'I hope against hope that Indian film-makers don't take their future cue from the creator of this insufferable franchise,' says J Jagannath.
For the last four weeks, the most read stories have been the myriad ones on the kind of money Baahubali 2 has been minting at the box office.
At a time when the country is in the grip of mob lynchings and a new tax system where renewables (18 per cent) are taxed more than coal (5 per cent) and sanitary napkins are taxed at 12 per cent while sindoor is tax free, it's fascinating that people are obsessed with following the box office conquests of a frankly unspectacular movie.
As someone who hails from coastal Andhra, my heart swells that finally Telugu cinema is being recognised in the Hindi-speaking parts of the country without being subsumed under that hideous rubric called 'Madrasi cinema.'
But I wish the industry was recognised for something more compelling than a lethargic movie that rightly is -- to quote a Web site's headline -- 'three hours of Prabhas porn.'
But Baahubali is not exactly Telugu cinema. The characters could have come from anywhere in Indian mythology.
Comparisons with quintessential Telugu gems like Maya Bazaar, Daana Veera Soora Karna are uncalled for.
Director S S Rajamouli is a one-trick pony, but that trick might just rock your 180-minute existence at the cinema, if you are in an easy-to-please mood, that is.
Right from his debut 16 years ago, Student No.1, Rajamouli has been the master of interval bangs.
Each movie of his moves along sedately in the first half, until things hit a deafening crescendo in the pre-interval sequence only to put its eager audience back into a lull.
I still get gooseflesh when my inadvertent nocturnal YouTubing activity involves me gaping at the intermission parts of Simhadri, Vikramarkudu, Magadheera or Chhatrapati.
The Baahubali movies don't even stand up to Rajamouli's underwhelming standards. However, the franchise ought to be a case study at Ivy League B-schools.
In 1960s, a clever person posted an ad in The New York Times asking for a dollar from the public for a secret that he would reveal days later.
He got truckloads of dollars only to reveal that there was no secret in the first place to prove that the public can be conned when a marketing strategy is spot on.
Rajamouli did something similar with his 'Why Kattappa killed Baahubali?' question.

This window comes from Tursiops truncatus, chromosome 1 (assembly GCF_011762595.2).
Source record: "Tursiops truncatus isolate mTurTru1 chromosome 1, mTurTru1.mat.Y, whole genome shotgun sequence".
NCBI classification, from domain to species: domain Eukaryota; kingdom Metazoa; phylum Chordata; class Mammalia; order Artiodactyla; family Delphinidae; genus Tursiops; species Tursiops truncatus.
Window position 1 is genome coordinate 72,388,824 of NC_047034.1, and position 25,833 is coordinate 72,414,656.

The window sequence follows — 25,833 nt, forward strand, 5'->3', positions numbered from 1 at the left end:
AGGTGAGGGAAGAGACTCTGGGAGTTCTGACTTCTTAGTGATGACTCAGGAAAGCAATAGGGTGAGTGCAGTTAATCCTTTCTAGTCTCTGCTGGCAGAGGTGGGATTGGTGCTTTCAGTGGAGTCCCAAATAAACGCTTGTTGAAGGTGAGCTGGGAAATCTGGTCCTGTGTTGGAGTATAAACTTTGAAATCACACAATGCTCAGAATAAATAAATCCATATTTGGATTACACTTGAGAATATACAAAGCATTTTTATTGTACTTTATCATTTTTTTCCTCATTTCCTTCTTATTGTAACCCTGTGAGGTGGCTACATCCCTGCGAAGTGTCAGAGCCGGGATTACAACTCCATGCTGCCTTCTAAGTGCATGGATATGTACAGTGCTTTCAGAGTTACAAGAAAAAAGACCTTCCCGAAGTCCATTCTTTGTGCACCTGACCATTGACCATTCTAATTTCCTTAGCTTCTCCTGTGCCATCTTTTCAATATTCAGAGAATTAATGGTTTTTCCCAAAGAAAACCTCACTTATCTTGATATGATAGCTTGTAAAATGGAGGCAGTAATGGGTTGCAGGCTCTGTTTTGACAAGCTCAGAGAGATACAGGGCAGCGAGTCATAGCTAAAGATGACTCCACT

It was the biggest moment in the sclerotic Indian pop culture history after Shah Rukh Khan's 'lungi dance.'
Alas, the answer to that all-important question had coitus interruptus written all over it.
Not a single person I know was blown away by the revelation, but then, you pay for your ticket upfront.
It's a minor tragedy that while mainstream English media was salivating over Baahubali 2 and its collections, not even a footnote was reserved for K Vishwanath who got the Dadasaheb Phalke Award.
Here's a man who made the country's most progressive cinema like Shankarabharanam, Swati Mutyam, Saagara Sangamam, Saptapadi, Sirivennela to name a few of his outstanding works.
Barring the Telugu media, where his works have been discussed threadbare to a beautiful effect, the English media has been near silent.
Ignorance isn't always bliss when the media is basically co-opting in making the audience choose junk food over fresh fruits and leafy vegetables.
This is basically capitalism at its despicable best.
- 'Shankarabharanam was possible because of brave producers'
- Baahubali continues its love for grandiloquence and magnitude
- Rajamouli keeps winking, and we keep falling for it
- Baahubali 2: A colossal bore
- 'Mark my words, some movie will make Rs 10,000 crores'
- Baahubali's record collections, 'slap on Bollywood's face'
In a New Statesman piece titled 'In Defence of Philistinism', Yo Zushi says that canons are formed by critical consensus and that none of the five most profitable films -- Avatar, Titanic, Star Wars: the Force Awakens, Jurassic World and The Avengers -- are by any means canonical.
You've probably seen them, but don't feel guilty, says the writer. 'They are, to be frank, dumb and devoid complexity yet millions of people love them,' writes Yo.
Unlike the West, here we seem to forget that 'event movies' are not cinema and that they cater to the basest human instincts, like Fast and Furious.
The whole hype surrounding Rajamouli's magnum crapus reminded me of a line from Robert Musil's The Man Without Qualities, which I am poring over at the moment: 'Much of a man's importance lies in his ability to make himself understood by his contemporaries.'
I hope against hope that Indian film-makers don't take their future cue from the creator of this insufferable franchise.